That said, this all brings to the table a fantastic question-how many comedic sequels exist that, at the very least, match the quality seen in the predecessor? It’s a hard question to answer, and without having seen Zombieland is obviously impossible at this juncture for me to tackle. However, I believe an agreement can be made that hardly any funny follow-up throughout cinematic history has been able to completely achieve what the original set out to do, and though I’ll reserve my answer as to whether Double Tap lives up to the ’09 classic until that time when I sit down to finally give it a watch I can still admit to having a fine time nonetheless with this one, a film with enough good to just outweigh the bad with regards to cast & cinematography and a passably hilarious script that keeps the film moving forward. It’s one I can envision holding up as time passes, that rare sequel one needs only to see with minimal expectations at most and a wish to simply see a movie that offers a nice escape for roughly 90 minutes-in this day and age, who could ask for more?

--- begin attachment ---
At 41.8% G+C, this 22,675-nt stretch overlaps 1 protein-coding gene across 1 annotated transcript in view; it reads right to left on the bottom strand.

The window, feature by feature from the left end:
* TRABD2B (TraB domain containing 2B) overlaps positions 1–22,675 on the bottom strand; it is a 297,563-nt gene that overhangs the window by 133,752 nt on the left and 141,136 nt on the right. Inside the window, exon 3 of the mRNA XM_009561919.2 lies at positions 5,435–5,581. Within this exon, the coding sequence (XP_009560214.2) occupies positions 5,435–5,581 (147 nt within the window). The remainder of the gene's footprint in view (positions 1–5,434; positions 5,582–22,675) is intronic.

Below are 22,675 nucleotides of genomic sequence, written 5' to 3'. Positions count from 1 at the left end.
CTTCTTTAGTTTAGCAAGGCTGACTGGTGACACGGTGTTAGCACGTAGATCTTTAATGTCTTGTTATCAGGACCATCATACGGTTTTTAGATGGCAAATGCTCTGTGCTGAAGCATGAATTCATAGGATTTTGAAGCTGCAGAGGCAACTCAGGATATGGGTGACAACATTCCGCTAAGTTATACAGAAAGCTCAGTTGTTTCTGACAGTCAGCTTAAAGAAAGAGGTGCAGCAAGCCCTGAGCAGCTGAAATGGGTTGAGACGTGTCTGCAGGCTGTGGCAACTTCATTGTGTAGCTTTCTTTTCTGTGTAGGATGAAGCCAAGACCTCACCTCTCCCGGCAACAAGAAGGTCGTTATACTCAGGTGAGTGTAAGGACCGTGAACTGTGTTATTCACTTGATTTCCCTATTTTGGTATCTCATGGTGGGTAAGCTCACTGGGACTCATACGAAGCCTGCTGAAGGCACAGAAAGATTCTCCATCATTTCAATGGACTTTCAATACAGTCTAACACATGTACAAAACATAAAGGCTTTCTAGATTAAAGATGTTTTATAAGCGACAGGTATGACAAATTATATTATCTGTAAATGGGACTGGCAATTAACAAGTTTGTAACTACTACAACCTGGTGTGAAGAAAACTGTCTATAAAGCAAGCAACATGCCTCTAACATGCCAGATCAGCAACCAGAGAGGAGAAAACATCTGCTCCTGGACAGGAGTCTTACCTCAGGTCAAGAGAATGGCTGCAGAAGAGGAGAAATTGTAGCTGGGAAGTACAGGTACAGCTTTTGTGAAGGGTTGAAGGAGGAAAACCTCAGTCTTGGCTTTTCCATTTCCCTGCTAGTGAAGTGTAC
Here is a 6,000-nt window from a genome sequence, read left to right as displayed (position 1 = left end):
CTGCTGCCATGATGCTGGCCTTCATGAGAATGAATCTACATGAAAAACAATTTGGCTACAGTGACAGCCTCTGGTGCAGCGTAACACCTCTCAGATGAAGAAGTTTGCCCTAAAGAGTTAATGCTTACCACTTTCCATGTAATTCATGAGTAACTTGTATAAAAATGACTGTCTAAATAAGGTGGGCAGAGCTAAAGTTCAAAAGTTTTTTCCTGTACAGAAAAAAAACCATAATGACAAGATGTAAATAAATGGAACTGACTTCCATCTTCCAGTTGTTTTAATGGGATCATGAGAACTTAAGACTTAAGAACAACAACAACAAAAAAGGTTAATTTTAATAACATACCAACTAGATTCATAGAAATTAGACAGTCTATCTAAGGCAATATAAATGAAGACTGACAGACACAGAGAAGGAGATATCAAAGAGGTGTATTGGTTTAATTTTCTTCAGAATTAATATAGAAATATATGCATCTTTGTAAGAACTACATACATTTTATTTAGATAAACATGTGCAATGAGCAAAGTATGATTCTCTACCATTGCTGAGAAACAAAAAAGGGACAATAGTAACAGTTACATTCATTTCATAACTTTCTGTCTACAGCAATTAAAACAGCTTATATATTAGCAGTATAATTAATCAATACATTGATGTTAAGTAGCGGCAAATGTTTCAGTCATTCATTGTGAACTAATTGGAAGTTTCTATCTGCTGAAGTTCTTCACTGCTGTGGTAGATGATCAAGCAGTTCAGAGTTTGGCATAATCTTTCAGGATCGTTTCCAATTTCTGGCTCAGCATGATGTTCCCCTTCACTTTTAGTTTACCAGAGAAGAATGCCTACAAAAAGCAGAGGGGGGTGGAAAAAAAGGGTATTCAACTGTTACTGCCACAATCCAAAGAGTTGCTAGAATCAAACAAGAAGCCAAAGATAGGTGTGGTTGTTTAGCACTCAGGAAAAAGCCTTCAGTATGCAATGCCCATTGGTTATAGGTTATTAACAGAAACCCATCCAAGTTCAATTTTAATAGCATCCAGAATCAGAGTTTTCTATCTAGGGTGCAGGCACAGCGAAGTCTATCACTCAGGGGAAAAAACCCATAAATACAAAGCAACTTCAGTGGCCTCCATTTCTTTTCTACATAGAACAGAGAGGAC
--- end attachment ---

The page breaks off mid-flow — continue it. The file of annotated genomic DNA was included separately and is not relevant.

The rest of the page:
Give it a try. There’s been worse. If nothing else, seeing the same Pontiac Transport my family owned circa 1995 make an appearance in this dystopian chucklefest may have been well worth the price of admission alone.